Saint Charbel Makhlouf by Ermes Dovico
THE LIFE OF JESUS IN ART / 5

Rest during the Flight into Egypt: the Holy Family portrayed by Barocci

The story of the flight into Egypt, caused by Herod, has inspired many artists over the centuries. One painting in particular touches hearts and minds: Federico Barocci's "Rest during the Flight into Egypt", which depicts a serene moment in the life (painful since childhood) of Jesus.

- THE RECIPE: RICOTTA AND CHERRY TART

Culture 17_01_2022 Italiano

"When Herod realised that the Magi had tricked him, he was furious and ordered the murder of all children under two years old in Bethlehem and its territory, in response to what he had been told by the Magi. (Matthew 2:16).

Duccio di Buoninsegna (c. 1260 - 1318/1319) masterfully depicted this criminal act in his extraordinary painting Slaughter of the Innocents: a wooden panel painted in tempera and gold, belonging to the collection of the Museo dell'Opera Metropolitana del Duomo in Siena. This massacre is part of the story of Jesus: after the Nativity, since infancy his life was to be full of extraordinary dangers.

Herod the Great (Ashkelon 70/69 BC - Jericho, 1 AD) ruled over most of Palestine, including Judea, after the death of his father, Herod Antipater, on the orders first of Mark Antony and then of Octavian Augustus, whose side he had promptly switched to after Antony's defeat at Actium (it was a naval battle that ended the civil war between Octavian and Mark Antony, on 2 September 31 BC). On learning that a “King of the Jews” had just been born in Galilee, he felt the permanence of his throne threatened. At this news, he gave the fateful order to slaughter the little innocents, to eliminate any risk of facing a temporal rival.

The family of Jesus had no other alternative than to flee. And so they took the road to Egypt. Among the canonical Gospels, this episode of Jesus' infancy is mentioned only in Matthew's Gospel (Mt 2:13-23). The story recounts how the Magi go to Herod the Great to ask him where to find the "King of the Jews". The priests, having consulted the Holy Scriptures, indicate to the Magi the city of Bethlehem. It was then that Herod made the terrible decision to exterminate all children under the age of two. But after the Magi's visit, an angel appeared to Joseph in a dream and warned him of the imminent danger, telling him to take his spouse and son to Egypt (Mt 2:13-14), so that Jesus could escape the slaughter of the innocents.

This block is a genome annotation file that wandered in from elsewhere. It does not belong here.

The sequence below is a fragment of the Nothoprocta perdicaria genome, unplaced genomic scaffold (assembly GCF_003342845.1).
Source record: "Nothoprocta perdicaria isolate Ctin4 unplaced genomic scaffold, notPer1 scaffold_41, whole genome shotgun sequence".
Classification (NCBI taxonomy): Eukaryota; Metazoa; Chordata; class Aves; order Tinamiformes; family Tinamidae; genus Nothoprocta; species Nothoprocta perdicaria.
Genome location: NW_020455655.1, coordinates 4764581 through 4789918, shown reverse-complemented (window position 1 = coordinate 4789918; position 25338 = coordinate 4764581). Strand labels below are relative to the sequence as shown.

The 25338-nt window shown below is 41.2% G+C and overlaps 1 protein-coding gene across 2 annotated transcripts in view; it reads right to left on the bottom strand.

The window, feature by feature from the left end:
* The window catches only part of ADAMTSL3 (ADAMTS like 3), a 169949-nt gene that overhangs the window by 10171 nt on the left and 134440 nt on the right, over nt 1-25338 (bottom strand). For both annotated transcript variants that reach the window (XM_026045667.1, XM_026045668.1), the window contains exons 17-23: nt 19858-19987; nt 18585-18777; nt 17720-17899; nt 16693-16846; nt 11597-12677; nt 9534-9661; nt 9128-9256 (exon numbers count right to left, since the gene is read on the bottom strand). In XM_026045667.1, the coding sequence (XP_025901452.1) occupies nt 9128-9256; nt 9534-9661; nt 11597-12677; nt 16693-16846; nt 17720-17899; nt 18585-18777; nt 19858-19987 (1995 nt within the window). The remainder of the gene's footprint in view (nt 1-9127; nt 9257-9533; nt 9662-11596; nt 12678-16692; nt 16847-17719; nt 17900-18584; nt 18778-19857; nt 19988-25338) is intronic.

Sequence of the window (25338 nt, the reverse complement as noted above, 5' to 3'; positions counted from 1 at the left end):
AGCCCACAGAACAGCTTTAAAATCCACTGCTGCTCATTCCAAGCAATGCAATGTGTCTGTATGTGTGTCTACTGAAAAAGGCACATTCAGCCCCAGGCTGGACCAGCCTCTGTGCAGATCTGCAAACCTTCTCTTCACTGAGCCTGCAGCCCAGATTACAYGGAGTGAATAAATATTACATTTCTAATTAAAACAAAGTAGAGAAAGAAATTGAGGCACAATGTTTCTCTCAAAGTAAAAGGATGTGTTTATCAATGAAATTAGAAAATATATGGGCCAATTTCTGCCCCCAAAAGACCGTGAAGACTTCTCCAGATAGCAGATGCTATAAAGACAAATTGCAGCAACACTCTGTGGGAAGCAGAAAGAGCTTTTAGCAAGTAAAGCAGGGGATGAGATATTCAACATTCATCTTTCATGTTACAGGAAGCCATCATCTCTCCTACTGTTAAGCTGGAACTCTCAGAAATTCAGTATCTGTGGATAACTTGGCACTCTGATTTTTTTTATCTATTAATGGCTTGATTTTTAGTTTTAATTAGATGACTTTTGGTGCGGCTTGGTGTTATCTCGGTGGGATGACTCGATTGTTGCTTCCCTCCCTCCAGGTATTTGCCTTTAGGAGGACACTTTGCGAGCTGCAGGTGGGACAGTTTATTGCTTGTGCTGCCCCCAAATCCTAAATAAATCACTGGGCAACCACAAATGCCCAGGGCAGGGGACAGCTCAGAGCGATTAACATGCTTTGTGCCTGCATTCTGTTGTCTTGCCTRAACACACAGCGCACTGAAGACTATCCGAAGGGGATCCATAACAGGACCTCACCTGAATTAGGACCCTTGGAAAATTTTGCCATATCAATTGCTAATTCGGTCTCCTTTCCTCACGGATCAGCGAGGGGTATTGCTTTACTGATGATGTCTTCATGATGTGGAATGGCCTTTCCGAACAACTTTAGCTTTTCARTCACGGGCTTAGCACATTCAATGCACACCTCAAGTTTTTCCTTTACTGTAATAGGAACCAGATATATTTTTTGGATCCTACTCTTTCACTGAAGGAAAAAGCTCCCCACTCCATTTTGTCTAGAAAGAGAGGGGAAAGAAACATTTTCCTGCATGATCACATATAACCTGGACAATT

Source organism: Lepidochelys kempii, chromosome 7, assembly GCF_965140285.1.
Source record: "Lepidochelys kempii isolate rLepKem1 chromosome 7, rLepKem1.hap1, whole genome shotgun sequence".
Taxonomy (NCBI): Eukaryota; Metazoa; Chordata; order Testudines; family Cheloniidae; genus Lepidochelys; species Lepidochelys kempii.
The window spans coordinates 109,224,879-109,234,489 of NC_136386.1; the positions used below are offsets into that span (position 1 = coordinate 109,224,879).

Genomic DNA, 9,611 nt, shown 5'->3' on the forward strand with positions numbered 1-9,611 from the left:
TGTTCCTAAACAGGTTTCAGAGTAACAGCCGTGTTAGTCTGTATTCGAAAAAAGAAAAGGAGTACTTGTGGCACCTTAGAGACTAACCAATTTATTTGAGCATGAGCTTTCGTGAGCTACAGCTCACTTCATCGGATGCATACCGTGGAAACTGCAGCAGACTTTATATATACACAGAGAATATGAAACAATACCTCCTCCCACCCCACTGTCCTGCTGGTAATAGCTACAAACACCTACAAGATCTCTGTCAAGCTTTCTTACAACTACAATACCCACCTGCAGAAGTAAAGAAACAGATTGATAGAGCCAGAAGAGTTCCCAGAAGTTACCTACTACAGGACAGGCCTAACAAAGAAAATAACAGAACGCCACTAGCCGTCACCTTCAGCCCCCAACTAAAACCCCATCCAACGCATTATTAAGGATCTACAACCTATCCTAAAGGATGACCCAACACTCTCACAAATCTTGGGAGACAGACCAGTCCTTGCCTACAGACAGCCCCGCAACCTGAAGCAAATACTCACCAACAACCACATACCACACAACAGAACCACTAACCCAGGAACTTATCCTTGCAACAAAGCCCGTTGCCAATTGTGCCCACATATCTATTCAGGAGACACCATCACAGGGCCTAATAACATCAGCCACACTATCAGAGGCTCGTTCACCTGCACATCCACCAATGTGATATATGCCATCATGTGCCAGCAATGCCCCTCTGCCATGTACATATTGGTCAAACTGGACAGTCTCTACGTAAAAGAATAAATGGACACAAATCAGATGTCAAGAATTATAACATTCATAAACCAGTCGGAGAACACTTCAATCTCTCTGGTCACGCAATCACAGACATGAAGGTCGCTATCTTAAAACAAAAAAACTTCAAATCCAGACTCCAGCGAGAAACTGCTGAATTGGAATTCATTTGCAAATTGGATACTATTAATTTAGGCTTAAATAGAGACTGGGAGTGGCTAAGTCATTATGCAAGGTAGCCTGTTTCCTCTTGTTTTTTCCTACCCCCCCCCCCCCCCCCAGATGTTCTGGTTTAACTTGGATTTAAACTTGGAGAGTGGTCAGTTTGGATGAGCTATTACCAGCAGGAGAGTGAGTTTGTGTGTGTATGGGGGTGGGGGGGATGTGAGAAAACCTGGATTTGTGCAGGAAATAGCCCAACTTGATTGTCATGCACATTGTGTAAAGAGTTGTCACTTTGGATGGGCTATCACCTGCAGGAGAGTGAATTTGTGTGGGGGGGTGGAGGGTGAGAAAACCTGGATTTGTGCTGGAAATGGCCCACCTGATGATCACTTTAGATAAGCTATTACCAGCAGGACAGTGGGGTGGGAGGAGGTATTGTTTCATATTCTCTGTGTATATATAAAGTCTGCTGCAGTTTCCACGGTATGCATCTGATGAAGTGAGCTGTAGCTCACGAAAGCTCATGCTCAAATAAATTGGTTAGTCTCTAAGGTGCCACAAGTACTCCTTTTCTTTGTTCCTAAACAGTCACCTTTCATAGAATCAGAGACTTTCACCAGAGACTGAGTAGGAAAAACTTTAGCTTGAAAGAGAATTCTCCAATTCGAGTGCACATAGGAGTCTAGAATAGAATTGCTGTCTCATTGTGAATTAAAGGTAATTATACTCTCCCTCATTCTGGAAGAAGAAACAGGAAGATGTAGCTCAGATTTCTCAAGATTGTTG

The flight into Egypt has inspired many artists over the centuries: Caravaggio, Orazio Gentileschi, Vittorio Carpaccio, Parmigianino, Caracciolo, Titian, to name but a few. But one painting in particular touches the heart, mind, and imagination: it is the 'Rest during the Flight into Egypt' by Federico Barocci, known as Fiori (1528/1535 - 30 September 1612). He is one of the most important painters in the (often undervalued) period of art during the Counter-Reformation, in the period between Correggio and Caravaggio. Barocci's adherence to the Catholic Reformation was the source of his long and fruitful career. A key figure was St Philip Neri, whose Oratories sought to reconnect the realm of the spirit with people's everyday lives. St Philip commissioned Barocci to paint an altarpiece on the theme of the Visitation for his Chiesa Nuova (Santa Maria in Vallicella); it is said that contemplation of the painting brought him to ecstasy. In the painting, Elizabeth and the Virgin greet each other as if in the context of daily life in Rome.